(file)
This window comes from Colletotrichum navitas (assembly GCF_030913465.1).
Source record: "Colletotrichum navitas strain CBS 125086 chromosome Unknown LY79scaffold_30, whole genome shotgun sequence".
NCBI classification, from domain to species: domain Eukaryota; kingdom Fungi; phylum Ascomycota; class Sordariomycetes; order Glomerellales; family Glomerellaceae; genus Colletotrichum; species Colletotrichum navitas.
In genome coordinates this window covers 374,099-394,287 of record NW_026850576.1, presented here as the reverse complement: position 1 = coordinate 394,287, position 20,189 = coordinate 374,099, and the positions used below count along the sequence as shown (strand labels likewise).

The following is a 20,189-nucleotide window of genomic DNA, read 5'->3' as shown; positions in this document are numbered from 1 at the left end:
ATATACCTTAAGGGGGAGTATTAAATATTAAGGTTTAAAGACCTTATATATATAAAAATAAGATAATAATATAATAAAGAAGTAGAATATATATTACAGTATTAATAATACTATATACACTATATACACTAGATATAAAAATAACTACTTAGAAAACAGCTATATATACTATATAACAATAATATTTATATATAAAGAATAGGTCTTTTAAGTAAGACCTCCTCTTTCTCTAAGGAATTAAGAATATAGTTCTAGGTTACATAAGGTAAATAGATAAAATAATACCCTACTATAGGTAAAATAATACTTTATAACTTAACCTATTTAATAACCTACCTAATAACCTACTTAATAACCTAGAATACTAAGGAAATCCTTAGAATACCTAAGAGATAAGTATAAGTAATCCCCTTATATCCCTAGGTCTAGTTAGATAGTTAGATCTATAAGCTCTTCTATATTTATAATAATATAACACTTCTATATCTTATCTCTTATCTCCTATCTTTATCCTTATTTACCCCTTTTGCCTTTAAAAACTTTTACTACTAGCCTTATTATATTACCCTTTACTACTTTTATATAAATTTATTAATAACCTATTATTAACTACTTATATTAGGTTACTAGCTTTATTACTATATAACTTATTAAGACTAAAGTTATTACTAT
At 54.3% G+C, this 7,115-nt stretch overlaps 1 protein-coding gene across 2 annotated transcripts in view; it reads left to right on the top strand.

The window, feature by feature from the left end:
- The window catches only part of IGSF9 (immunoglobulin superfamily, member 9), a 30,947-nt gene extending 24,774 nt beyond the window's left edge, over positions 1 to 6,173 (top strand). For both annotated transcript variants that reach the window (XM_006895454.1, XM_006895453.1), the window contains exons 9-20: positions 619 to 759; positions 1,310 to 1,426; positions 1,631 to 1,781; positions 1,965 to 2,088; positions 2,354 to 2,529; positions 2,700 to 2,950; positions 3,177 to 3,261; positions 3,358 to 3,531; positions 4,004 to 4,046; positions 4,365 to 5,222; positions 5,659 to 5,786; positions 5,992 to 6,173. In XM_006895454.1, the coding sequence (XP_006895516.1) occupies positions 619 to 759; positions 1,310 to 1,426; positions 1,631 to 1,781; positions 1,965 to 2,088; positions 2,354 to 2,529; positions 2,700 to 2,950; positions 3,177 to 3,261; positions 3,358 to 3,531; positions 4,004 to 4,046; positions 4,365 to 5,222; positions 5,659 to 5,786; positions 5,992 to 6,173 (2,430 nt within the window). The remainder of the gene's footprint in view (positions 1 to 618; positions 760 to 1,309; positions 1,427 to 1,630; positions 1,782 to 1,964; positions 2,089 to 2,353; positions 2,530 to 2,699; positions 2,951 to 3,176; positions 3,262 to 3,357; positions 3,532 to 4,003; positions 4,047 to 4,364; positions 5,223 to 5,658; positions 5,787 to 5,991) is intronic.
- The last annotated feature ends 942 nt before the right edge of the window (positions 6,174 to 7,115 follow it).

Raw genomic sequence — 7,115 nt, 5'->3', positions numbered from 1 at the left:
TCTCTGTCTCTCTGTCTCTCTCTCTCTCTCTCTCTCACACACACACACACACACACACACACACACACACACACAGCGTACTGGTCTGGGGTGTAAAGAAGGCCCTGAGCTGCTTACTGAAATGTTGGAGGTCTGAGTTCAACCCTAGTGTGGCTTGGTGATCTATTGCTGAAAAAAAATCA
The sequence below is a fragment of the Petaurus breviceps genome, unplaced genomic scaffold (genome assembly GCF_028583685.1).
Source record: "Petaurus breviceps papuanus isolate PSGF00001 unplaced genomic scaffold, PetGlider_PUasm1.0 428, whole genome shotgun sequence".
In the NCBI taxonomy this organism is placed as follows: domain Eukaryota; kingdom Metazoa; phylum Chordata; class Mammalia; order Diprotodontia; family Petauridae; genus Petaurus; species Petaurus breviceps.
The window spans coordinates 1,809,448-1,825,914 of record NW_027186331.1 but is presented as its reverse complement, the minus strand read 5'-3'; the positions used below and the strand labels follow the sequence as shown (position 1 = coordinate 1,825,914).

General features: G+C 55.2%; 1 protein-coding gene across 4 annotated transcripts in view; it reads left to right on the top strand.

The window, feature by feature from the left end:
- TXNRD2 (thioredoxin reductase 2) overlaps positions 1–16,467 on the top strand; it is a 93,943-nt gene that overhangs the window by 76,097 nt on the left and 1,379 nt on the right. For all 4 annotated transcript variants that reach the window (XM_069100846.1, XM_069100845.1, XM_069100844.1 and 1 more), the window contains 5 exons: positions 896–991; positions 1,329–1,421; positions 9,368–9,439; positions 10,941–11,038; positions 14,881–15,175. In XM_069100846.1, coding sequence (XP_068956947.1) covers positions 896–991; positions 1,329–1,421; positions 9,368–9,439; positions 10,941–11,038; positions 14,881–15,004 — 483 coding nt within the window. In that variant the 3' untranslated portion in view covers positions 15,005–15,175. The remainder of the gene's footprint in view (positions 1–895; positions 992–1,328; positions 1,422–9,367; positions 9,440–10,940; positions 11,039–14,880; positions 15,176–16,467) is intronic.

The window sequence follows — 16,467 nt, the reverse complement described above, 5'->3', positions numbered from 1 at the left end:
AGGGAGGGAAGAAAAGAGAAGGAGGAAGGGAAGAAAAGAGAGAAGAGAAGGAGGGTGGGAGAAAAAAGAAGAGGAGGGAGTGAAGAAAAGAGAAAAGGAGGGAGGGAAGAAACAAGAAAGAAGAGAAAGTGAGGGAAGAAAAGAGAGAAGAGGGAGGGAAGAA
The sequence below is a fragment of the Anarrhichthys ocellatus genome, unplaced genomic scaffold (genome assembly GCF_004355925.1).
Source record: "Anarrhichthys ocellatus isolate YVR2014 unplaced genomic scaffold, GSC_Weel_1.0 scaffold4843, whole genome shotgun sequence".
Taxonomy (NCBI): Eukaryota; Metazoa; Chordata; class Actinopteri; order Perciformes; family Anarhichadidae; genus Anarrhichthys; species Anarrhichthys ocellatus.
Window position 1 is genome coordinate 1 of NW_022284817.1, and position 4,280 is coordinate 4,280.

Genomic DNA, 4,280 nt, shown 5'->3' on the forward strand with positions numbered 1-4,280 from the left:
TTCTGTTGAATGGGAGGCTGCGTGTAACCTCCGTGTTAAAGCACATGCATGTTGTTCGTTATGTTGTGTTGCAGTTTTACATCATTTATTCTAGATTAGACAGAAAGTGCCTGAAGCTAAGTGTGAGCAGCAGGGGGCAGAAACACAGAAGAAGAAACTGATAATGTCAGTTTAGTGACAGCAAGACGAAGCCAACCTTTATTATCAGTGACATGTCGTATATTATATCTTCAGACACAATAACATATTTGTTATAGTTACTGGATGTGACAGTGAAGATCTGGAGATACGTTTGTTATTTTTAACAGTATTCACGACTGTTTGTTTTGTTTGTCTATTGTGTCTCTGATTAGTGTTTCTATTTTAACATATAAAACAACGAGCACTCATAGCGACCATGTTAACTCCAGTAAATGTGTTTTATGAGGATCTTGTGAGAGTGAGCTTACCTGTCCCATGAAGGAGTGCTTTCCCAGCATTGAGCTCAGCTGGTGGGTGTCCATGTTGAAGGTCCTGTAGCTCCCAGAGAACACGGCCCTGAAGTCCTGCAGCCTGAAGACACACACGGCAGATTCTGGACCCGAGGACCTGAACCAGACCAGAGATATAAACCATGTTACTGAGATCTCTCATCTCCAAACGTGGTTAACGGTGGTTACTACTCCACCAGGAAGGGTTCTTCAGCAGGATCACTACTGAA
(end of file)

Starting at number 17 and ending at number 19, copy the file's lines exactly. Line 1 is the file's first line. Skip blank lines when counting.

General features: G+C 55.2%; 1 protein-coding gene across 4 annotated transcripts in view; it reads left to right on the top strand.

The window, feature by feature from the left end:
- TXNRD2 (thioredoxin reductase 2) overlaps positions 1–16,467 on the top strand; it is a 93,943-nt gene that overhangs the window by 76,097 nt on the left and 1,379 nt on the right. For all 4 annotated transcript variants that reach the window (XM_069100846.1, XM_069100845.1, XM_069100844.1 and 1 more), the window contains 5 exons: positions 896–991; positions 1,329–1,421; positions 9,368–9,439; positions 10,941–11,038; positions 14,881–15,175. In XM_069100846.1, coding sequence (XP_068956947.1) covers positions 896–991; positions 1,329–1,421; positions 9,368–9,439; positions 10,941–11,038; positions 14,881–15,004 — 483 coding nt within the window. In that variant the 3' untranslated portion in view covers positions 15,005–15,175. The remainder of the gene's footprint in view (positions 1–895; positions 992–1,328; positions 1,422–9,367; positions 9,440–10,940; positions 11,039–14,880; positions 15,176–16,467) is intronic.